Set-up mock drills and other training for team members so they feel prepared to handle a disaster and know what to do if called to respond. The training needs to prepare volunteers so that when called for a disaster, they are ready to step up and perform a multitude of tasks with minimal direction and have their own supplies to be self-sustaining for at least three days. Familiarity with the CART leadership and other volunteers will also help everyone recognize who they can ask for direction or help.

Establish staging areas for trained CART volunteers that are responding to an incident and develop a "phone tree" system of notification letting volunteers know 1) what type of emergency occurred 2) location to respond 3) when to respond (determine work shifts based on volunteer availability) 4) Name of leader on scene

Create a database of locations that have multiple animals that may need help evacuating the animals: Shelters, farms, research facilities, refuges, rescues, Cincinnati zoo and private zoos, multi-pet households, etc.

Create a database of places and people that have supplies or facilities that can be used at a moments notice: Farms to house displaced livestock, shelters for pets during small disasters, people with horse trailers or other trailers or trucks, portable livestock fencing or pens, heavy equipment, etc.

Develop a good map of the area that can be copied and given to volunteers that might need to transport people, supplies, food or animals. These maps can be marked with road closures, the restricted areas, etc.

Educate the public regarding how to deal with a disaster involving their animals. The more self-sufficient people are, the fewer people/animals we will need to help. This education can take the form of flyers, public speaking, this web site and more.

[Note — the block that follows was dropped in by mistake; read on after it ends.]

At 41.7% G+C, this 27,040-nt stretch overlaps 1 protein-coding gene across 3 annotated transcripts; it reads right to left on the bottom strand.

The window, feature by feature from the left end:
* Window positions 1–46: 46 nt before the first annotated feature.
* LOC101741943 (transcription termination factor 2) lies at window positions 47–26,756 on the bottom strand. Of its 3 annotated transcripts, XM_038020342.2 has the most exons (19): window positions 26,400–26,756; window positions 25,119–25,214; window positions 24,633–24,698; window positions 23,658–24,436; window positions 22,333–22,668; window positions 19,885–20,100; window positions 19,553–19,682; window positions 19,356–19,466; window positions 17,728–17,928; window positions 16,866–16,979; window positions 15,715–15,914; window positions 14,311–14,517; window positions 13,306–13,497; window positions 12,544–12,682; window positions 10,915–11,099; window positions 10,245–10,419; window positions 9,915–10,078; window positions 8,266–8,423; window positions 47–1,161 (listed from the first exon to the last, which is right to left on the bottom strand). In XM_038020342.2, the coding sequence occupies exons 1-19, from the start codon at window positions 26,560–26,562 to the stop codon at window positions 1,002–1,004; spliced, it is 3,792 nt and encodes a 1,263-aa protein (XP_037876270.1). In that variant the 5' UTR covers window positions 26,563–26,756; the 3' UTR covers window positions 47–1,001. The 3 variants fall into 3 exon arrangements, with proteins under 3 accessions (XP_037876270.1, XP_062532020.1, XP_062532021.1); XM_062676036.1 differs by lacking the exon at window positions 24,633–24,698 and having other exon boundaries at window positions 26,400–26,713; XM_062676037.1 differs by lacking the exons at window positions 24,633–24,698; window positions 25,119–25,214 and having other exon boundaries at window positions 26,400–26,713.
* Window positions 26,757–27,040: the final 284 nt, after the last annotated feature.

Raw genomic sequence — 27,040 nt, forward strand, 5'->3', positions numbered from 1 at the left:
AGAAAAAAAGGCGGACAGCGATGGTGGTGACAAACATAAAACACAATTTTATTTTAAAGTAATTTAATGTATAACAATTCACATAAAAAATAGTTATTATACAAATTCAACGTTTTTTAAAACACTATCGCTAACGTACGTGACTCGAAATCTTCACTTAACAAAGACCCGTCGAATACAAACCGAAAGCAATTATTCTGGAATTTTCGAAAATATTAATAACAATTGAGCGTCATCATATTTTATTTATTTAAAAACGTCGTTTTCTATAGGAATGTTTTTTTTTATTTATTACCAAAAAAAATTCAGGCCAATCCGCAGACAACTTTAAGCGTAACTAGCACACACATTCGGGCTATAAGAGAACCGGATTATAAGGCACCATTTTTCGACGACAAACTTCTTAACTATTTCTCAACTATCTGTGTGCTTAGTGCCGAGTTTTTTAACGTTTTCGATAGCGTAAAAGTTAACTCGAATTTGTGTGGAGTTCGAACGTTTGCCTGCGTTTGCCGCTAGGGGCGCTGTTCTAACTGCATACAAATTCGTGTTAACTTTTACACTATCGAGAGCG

WHEN DISASTER STRIKES

Some disasters and emergencies develop slowly and with some warning (slow rising flood waters, winter storms, extended power outages, etc.) while others occur suddenly and need immediate response (fire in a large apartment building, tornado, chemical spill/explosion, etc.) Regardless of whether or not there is ample warning or no warning, the following actions need to be taken to provide needed services to the displaced people with pets and any other animals effected by the incident.

Notify volunteers to respond - The Emergency Manager, fire chief or police chief can notify a CART Captain of the need for our services. The CART Captain then notifies the leaders on the team who in turn notify their volunteers.

Select the best location for the temporary shelter (or the established shelter that can take the animals.) Once the temp shelter location is decided, contact the facility owner to get permission and access to do a site assessment. The site assessment establishes if the facility is still useable, if there is any existing damage or restricted areas and allows for some pre-planning regarding the placement of various stations within the temp shelter.